448 F.2d 1240 (4th Cir. 1971), 71-1412, Shaw v. United States

Docket Nº:71-1412.
Citation:448 F.2d 1240
Party Name:John G. SHAW, Administrator of the Estate of Phillip G. Steele, Deceased, Appellant v. UNITED STATES of America, Appellee.
Case Date:October 07, 1971
Court:United States Courts of Appeals, Court of Appeals for the Fourth Circuit
 
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Page 1240

448 F.2d 1240 (4th Cir. 1971)

John G. SHAW, Administrator of the Estate of Phillip G. Steele, Deceased, Appellant

v.

UNITED STATES of America, Appellee.

No. 71-1412.

United States Court of Appeals, Fourth Circuit.

Oct 7, 1971

Page 1241

James C. MacRae, on the brief, for appellant.

L. Patrick Gray, III, Asst. Atty. Gen., Warren H. Coolidge, U. S. Atty., Morton Hollander, and Robert M. Feinson, Attys., Dept. of Justice, on the brief, for appellee.

Before HAYNSWORTH, Chief Judge, and SOBELOFF and BOREMAN, Circuit Judges.

PER CURIAM:

Plaintiff-Appellant brought suit against the United States under the Federal Tort Claims Act, 28 U.S.C. §§ 1346, 2671 et seq. The district court granted summary judgment for the United States, and the plaintiff appeals from that order.

The decedent, Phillip B. Steele, a private in the United States Army, was confined, at the time of his death, in the post stockade at Fort Bragg, North Carolina, following his conviction by a special court martial for being absent without leave. On May 5, 1969, Private Steele and four other soldiers who were also confined in the post stockade were ordered by a sergeant to remove paint from the floor of a building with gasoline and an electric buffer. The gasoline caught fire and Private Steele was severely burned. He died two days later.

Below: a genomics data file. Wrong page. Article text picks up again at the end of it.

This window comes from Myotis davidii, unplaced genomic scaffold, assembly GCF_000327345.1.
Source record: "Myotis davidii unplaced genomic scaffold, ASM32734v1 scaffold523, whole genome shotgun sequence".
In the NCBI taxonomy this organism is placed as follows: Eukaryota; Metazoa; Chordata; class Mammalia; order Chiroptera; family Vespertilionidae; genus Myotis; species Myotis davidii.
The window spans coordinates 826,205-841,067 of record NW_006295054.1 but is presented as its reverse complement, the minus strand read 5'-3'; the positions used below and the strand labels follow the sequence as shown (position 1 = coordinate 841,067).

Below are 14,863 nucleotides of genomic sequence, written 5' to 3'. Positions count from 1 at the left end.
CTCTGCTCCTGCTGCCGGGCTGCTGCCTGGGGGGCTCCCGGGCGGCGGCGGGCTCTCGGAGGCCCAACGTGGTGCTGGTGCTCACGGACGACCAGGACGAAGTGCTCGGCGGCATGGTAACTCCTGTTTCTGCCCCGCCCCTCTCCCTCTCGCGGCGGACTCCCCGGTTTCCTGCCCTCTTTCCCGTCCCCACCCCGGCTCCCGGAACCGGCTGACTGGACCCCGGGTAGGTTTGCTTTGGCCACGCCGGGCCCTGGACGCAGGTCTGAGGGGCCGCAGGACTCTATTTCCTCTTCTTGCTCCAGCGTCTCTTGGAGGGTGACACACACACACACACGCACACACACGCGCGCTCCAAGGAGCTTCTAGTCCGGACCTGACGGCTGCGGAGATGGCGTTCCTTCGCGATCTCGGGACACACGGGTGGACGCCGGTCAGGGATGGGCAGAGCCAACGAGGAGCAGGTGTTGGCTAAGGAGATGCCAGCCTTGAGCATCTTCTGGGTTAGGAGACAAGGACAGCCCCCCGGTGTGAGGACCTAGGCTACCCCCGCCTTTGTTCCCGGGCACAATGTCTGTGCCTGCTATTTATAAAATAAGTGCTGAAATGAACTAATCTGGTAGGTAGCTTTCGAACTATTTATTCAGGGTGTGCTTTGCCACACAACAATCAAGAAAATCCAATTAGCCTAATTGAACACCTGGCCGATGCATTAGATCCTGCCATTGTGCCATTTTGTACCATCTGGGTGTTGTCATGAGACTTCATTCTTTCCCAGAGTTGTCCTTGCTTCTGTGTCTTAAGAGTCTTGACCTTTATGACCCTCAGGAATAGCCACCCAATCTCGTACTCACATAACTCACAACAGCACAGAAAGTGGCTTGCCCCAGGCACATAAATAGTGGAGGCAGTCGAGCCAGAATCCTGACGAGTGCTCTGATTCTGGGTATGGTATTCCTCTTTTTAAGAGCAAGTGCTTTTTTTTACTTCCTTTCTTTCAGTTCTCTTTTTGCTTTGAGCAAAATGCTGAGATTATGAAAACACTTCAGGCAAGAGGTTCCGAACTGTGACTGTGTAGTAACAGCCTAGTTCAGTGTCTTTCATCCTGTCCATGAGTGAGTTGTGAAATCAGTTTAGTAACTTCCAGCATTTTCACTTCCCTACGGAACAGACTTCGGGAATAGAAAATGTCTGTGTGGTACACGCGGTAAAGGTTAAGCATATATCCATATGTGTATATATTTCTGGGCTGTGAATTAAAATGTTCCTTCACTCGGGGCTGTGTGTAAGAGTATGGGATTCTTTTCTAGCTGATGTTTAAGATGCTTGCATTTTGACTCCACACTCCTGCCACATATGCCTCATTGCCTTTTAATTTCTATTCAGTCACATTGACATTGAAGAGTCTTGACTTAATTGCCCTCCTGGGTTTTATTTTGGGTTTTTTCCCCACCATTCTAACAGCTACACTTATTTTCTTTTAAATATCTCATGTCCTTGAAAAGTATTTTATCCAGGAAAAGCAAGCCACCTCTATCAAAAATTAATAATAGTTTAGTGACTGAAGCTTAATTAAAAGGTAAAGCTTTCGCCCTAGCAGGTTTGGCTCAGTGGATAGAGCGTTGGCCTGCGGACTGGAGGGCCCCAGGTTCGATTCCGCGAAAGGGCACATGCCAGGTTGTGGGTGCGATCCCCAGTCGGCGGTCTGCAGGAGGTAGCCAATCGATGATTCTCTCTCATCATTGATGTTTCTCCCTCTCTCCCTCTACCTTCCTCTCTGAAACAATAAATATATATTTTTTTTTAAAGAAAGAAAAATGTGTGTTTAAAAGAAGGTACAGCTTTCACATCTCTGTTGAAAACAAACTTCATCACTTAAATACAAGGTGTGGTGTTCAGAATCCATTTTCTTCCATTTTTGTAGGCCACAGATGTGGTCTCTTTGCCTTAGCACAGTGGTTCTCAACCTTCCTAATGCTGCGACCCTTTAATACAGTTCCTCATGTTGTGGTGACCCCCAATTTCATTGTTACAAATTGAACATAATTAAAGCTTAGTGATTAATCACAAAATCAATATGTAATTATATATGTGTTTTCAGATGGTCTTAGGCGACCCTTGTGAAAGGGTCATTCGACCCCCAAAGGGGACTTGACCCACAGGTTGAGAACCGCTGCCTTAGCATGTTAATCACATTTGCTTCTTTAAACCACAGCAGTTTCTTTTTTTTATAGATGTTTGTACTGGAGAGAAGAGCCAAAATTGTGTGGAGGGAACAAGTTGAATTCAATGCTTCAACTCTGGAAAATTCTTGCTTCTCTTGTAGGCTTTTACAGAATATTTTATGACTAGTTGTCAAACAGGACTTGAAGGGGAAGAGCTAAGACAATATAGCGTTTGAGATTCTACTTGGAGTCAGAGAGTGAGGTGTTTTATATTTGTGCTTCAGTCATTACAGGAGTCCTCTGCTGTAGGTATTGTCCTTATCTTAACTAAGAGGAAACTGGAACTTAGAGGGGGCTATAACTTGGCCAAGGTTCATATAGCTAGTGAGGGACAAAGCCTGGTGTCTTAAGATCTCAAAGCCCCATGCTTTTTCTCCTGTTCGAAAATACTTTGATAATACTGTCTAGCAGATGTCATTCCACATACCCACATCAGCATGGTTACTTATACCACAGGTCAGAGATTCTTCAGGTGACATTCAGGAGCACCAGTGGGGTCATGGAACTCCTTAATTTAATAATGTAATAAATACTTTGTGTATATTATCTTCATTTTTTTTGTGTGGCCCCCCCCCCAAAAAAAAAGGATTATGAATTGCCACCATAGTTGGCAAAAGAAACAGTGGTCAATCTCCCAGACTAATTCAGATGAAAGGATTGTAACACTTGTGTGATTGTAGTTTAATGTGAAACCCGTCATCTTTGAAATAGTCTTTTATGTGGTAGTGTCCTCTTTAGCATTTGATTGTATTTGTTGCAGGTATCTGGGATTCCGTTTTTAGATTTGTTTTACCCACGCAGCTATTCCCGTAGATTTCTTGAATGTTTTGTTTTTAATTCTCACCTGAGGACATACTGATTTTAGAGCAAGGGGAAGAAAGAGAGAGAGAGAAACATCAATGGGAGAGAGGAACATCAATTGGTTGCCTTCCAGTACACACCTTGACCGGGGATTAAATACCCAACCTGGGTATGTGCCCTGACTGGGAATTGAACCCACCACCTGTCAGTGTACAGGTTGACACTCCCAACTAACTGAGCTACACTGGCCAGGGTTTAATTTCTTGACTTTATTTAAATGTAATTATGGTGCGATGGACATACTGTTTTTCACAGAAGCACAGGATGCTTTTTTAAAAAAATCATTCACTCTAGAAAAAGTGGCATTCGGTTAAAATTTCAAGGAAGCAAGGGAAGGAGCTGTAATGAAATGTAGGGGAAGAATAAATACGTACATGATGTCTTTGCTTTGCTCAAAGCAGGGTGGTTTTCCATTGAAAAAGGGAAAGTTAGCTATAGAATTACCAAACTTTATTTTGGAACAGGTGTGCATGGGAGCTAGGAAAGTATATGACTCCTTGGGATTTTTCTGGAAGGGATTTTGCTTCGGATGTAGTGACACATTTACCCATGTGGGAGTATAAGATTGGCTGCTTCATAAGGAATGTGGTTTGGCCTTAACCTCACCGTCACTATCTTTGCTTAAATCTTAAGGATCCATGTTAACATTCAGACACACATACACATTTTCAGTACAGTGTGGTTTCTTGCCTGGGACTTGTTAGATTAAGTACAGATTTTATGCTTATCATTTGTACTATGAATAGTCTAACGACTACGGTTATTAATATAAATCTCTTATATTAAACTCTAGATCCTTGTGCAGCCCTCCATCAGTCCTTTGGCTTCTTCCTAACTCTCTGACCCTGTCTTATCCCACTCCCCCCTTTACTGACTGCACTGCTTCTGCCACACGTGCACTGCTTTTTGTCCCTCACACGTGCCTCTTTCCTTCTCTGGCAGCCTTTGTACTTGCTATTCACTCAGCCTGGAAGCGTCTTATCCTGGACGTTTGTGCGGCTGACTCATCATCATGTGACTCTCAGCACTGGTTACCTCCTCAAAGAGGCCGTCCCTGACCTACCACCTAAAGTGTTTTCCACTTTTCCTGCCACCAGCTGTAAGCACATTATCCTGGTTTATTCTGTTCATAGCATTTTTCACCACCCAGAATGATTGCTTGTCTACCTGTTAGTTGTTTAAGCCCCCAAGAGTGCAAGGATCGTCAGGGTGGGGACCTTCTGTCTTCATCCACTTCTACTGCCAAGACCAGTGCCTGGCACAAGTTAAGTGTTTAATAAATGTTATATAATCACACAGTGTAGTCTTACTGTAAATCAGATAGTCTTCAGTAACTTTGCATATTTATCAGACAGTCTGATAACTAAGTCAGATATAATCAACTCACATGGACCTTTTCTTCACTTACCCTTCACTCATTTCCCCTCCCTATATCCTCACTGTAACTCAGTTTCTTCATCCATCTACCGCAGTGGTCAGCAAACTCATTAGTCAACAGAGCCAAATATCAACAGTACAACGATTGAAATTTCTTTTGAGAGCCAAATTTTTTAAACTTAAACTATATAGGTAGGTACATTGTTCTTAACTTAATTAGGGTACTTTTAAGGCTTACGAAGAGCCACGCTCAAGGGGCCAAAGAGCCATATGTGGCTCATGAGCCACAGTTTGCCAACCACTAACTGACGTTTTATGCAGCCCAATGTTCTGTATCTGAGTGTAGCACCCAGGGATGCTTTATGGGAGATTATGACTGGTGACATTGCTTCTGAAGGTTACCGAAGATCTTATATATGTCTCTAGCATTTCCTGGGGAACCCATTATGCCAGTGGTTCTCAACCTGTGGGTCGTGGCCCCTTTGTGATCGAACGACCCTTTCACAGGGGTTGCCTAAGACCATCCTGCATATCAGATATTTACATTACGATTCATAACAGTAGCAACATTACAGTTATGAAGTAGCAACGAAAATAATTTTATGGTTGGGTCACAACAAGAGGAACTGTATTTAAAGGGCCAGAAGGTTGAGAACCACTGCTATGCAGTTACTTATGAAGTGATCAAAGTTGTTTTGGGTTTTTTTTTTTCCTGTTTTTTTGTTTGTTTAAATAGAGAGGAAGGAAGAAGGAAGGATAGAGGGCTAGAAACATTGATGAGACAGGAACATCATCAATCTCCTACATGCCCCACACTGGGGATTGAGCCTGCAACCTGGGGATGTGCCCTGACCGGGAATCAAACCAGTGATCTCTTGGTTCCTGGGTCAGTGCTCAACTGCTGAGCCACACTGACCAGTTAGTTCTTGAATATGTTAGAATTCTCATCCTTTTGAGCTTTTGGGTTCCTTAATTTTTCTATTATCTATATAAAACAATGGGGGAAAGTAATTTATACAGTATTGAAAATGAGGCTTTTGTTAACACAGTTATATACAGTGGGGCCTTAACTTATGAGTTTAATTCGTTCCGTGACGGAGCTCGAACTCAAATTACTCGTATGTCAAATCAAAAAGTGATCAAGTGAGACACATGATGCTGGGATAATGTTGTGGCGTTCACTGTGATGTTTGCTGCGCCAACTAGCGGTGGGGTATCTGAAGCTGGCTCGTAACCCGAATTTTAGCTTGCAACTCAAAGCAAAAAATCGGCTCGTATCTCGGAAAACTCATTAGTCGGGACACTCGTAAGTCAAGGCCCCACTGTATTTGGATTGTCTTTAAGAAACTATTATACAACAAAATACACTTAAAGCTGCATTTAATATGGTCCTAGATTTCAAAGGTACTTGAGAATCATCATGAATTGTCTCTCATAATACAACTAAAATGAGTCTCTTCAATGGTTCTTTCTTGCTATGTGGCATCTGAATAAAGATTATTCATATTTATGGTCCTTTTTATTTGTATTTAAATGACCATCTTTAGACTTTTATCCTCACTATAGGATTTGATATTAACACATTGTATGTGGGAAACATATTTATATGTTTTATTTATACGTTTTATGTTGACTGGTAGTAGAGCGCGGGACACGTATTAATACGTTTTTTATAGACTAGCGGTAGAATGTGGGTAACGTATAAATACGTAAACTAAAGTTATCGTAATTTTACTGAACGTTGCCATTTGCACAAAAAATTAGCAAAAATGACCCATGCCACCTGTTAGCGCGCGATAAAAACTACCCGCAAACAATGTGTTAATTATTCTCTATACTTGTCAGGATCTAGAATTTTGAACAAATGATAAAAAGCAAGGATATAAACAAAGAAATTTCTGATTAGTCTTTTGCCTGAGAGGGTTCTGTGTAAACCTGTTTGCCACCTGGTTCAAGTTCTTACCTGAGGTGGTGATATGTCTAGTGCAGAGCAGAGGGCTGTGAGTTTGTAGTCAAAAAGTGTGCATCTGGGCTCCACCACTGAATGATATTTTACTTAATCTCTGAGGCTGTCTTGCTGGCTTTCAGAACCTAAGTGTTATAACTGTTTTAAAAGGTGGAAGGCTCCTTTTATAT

In Feres v. United States, 340 U.S. 135, 71 S.Ct. 153, 95 L.Ed. 152 (1950) it was held that:

* * * the Government is not liable under the Federal Tort Claims Act for injuries to servicemen where the injuries arise out of or are in the course of activity incident to service.

Appellant contends that since Private Steele was a military prisoner, he was not on military duty and hence Feres is not applicable. We find this contention to be without merit.

The court in Feres reasoned that since Congress had provided a uniform system of compensation for the injury or death of those in the armed forces and in view of the unique relationship of military personnel to their superiors and the Government, injuries to military personnel incurred while on military duty were not actionable under the Federal Tort Claims Act. See also Buckingham v. United States, 394 F.2d 483 (4th Cir. 1968). An...

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